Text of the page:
1. It's impossible to fully, reliably identify the "right people" in advance. Shooters like Adam Lanza had no criminal record and it's safe to say that no one could have predicted with any certainty what they would do.
  2. Let me repeat the above statistic: the U.S. has 35-50% of the world's civilian-owned guns, an estimated 270 million. Even if we start tightly regulating firearm sales now, these weapons are still out there and potentially available to those who would use them for harm.
  3. On top of this, there is every evidence that guns will soon be 3-D printable. Recently a 3-D printed gun was able to fire six shots before breaking, and the technology will only improve with time. If and when reliable firearms become 3-D printable, keeping them out of just about anyone's hands will be nearly impossible. Update: Another good article on this.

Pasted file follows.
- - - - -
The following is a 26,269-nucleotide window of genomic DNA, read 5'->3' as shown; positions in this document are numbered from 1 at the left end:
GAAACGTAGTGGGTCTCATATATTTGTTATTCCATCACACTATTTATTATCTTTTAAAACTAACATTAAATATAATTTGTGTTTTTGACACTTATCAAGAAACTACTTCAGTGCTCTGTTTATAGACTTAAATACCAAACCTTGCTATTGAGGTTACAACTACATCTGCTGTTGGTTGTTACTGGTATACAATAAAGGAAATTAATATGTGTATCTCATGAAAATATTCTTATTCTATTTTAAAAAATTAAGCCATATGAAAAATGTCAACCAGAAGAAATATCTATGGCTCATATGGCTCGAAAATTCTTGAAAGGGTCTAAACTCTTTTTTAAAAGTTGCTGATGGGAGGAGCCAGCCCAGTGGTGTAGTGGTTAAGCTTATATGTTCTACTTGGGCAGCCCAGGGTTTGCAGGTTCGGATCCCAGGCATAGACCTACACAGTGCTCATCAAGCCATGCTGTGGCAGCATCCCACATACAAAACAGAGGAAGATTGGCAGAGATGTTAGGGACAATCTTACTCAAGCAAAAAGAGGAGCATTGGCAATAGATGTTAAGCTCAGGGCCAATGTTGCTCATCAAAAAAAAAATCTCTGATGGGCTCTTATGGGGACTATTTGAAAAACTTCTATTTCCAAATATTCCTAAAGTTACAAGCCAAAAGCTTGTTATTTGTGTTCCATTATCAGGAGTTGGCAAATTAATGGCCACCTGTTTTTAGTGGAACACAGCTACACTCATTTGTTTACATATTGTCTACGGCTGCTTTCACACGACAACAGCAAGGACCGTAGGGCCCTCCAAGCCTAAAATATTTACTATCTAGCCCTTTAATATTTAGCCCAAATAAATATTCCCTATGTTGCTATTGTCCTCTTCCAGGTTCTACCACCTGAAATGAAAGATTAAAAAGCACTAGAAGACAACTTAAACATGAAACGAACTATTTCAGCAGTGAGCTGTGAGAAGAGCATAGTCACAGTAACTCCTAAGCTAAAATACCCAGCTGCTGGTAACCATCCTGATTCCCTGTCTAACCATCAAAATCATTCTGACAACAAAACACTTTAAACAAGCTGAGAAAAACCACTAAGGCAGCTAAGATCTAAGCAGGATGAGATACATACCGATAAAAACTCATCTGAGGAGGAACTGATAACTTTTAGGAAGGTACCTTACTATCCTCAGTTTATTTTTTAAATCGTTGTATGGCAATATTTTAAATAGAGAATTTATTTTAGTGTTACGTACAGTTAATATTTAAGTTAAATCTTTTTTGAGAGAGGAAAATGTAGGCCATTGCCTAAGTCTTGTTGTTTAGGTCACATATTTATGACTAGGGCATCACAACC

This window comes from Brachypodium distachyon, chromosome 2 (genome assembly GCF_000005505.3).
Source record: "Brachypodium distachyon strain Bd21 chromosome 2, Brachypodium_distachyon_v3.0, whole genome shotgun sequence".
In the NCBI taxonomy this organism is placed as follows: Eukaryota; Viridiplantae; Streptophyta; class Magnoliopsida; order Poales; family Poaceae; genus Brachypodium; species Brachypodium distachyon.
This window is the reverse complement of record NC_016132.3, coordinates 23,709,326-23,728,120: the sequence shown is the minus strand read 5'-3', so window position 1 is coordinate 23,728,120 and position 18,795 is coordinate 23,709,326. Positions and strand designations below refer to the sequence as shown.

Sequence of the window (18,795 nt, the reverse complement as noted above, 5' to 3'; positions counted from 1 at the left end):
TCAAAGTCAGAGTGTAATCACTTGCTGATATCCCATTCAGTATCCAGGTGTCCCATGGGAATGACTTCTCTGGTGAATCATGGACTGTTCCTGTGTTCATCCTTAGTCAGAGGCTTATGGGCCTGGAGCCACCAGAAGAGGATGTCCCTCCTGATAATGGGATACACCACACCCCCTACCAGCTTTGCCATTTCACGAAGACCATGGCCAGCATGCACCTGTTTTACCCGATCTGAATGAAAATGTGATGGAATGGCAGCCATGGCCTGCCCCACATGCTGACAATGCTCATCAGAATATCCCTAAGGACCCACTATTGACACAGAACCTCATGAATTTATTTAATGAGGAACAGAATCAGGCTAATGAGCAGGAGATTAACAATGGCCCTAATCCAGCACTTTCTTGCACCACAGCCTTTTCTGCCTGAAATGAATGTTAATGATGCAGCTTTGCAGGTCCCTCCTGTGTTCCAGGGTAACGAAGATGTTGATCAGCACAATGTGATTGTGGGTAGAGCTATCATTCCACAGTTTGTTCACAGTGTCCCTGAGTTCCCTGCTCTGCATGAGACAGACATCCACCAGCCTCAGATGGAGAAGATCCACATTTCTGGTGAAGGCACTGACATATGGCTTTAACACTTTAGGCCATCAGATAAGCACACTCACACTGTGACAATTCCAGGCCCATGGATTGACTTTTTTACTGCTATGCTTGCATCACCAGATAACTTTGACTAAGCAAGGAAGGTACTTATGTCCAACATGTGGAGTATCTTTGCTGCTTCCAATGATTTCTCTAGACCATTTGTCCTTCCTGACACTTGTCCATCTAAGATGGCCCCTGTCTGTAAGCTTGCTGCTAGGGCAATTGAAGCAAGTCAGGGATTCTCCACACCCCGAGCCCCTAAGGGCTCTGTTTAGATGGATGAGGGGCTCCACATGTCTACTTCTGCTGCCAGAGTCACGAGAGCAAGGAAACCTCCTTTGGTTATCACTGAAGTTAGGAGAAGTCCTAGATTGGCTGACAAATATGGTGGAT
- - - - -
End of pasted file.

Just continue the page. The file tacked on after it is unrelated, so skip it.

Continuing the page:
Not, of course, that I don't think increased gun control legislation would help prevent future shootings. Point 9 of this list of facts [2] shows that negative correlations have been found between different gun control laws and firearm deaths. However, to make a need for increased gun control your only response to mass shootings--to rely on it to solve the problem--is to treat it as a kind of "silver bullet"; more laws and the killings will cease. For the above reasons, I am not convinced that this is the case.